Michael Rubin is a resident scholar at the American Enterprise Institute.

Iran’s Islamic revolution is 40 years old, and the Trump administration doesn’t want it to last much longer. On May 21, 2018, Secretary of State Mike Pompeo demanded fundamental change. “Our eyes are clear as to the nature of this regime, but our ears are open to what may be possible,” he stated. “Unlike the previous administration, we are looking for outcomes that benefit the Iranian people, not just the regime.”

National security adviser John Bolton reportedly asked the Pentagon to plan potential military strikes. President Trump, meanwhile, declared, “We ask all nations to support Iran’s people as they struggle to reclaim their religious and righteous destiny.”

While history shows pressure can force some regime restraint, it has never been enough to empower the Iranian people. Despite high hopes in the West, neither Iranian reformers nor the Green Movement has ever amounted to much for a simple reason: The Islamic republic’s security architecture is designed to squelch them.

How then has change come to Iran? History provides some lessons. Mass protest is neither new to Iran nor enough. When the shah sought to raise money by granting monopolies to foreign interests in the 1870s and 1890s, outraged Iranians engaged in mass civil disobedience. Decades later, Prime Minister Mohammad Mosaddeq’s willingness to encourage mob violence against his opponents and whip up anti-shah fervor convinced Shah Mohammad Reza Pahlavi (and the CIA) that the left-leaning populist had to go. In the post-Islamic revolution period, Iranians have poured into the streets to protest in 1999, 2001, 2009 and 2018. After each protest, the Iranian leadership simply weathered the storm and then tightened its grip.

Change is possible, however. Among the many uprisings, there have been two successful revolutions: The 1906-1911 Constitutional Revolution constrained the shah’s absolute power and created Iran’s parliament, while the 1979 Islamic revolution ended the shah’s rule in favor of Ayatollah Ruhollah Khomeini’s Islamic Republic of Iran. What separated those two successes from failed mass movements before or after? Organized labor.

Consider the Constitutional Revolution. British scholar Edward G. Browne chronicled the Constitutional Revolution from its midst. When in 1905 the autocratic shah traveled to Russia, the Grand Bazaar in Tehran — the economic engine of the country — closed for five days. “What can [the shah] do in [the] face of the menace of a general strike and riots?” he quoted one correspondent at the height of the struggle. “The Government had to climb down and grant all that was asked of them.”

Seven decades later, it was wildcat strikes across Iran, and especially in its oil fields, that tipped the balance away from the shah. Indeed, while reflecting on his fate following his ouster, the shah acknowledged that anger in the Tehran bazaar and its subsequent strikes helped the revolution succeed.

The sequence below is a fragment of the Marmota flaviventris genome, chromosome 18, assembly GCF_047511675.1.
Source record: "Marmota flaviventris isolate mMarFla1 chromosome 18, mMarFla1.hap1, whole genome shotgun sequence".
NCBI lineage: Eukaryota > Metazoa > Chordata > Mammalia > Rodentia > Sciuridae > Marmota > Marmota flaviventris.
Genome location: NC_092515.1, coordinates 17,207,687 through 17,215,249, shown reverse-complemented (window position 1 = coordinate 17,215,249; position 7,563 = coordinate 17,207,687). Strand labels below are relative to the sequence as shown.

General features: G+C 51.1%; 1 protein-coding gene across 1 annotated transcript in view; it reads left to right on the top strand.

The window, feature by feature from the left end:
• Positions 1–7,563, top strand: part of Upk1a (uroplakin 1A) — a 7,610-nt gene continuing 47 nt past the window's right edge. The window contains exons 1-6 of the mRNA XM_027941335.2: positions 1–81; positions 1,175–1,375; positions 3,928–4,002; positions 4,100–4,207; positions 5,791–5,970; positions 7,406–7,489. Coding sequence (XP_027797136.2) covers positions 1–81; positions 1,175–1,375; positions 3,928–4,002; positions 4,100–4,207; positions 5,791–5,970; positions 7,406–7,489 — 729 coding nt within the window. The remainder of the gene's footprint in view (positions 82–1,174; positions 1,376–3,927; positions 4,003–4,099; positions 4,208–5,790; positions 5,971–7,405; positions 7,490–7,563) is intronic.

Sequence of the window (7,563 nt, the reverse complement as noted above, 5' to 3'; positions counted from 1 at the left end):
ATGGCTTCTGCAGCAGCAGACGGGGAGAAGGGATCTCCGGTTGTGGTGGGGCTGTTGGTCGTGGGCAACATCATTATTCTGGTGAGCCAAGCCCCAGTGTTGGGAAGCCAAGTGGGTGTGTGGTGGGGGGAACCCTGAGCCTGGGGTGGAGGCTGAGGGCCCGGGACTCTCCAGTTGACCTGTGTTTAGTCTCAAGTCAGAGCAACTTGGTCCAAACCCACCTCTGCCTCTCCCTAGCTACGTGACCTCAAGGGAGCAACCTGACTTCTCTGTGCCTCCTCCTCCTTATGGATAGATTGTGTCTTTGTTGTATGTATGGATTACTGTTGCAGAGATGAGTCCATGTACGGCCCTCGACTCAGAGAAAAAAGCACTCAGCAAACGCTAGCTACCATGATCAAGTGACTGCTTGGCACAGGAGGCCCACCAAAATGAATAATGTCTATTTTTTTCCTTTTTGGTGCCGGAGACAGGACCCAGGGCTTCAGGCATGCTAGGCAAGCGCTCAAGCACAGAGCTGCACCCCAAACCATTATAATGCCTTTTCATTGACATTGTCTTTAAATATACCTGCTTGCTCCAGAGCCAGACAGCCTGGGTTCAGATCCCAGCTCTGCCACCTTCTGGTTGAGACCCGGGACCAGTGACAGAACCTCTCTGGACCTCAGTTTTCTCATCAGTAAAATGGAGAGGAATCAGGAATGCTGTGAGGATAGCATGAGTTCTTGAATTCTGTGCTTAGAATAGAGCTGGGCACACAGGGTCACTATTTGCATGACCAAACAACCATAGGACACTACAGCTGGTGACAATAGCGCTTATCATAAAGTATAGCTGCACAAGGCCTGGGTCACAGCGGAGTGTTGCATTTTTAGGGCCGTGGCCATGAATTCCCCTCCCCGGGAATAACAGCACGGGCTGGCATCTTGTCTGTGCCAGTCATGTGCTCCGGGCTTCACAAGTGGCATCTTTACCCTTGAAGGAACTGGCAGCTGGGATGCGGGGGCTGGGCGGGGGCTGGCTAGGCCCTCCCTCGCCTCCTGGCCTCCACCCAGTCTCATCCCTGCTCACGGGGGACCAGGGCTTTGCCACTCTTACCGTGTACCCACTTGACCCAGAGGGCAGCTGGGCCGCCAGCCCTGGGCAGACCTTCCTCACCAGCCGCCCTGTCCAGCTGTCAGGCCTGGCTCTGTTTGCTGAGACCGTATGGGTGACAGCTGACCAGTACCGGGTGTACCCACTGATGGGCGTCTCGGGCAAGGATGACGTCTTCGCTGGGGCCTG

This explains why the Islamic republic has been so hostile to trade unions. For its first 25 years, its repression succeeded. Then, in 2005, Mansour Osanlou organized bus drivers upset with working conditions and benefits. As the regime denied any strike, millions in Tehran waited for buses that never arrived. Repression and Osanlou’s arrest only accelerated the protests. Ultimately, the regime gave in to their demands. Soon after, sugar cane workers in the oil-producing Khuzestan region also organized.

The George W. Bush administration missed its Lech Walesa moment, but Trump has a second chance. In December 2017, Iranians took to the streets to protest regime corruption and economic mismanagement. Sanctions aside, Iranians question where the multibillion-dollar windfall from the nuclear deal has gone. In June 2018, the Tehran bazaar again went on strike, with merchants chanting, “We don’t want an incompetent Supreme Leader. We don’t want it.” Teachers and other protesters denounced regime terror support and foreign adventurism.

The Iranian public is angry. Strikes are frequent but limited in duration and scope. The reason is fear: On one hand, Iranians want change, but, on the other, they fear protracted action or government reprisals will leave them penniless and their families hungry. A strike fund could reassure them that, if they take to the streets, their families will not starve. And, while sanctions cost billions and military action even more, a strike fund can be measured in just millions.

Within Washington, it is an idea that should garner bipartisan support: Republicans can cite Ronald Reagan’s support for Gdansk shipyard workers, while Democrats already make support for labor a policy pillar. Europeans are essential due to their diplomatic presence in Iran. In an irony of history, Reza Pahlavi, whose father was overthrown in 1979, also endorses the idea as a key to enable nonviolent change. Other civil society activists concur.

What for Iranians is a matter of justice is, for the West, a national security urgency: Every rial the Iranian regime pays workers is one not invested in missiles or terror. Osanlou has already planted the seeds; now it behooves those with the means to water them.

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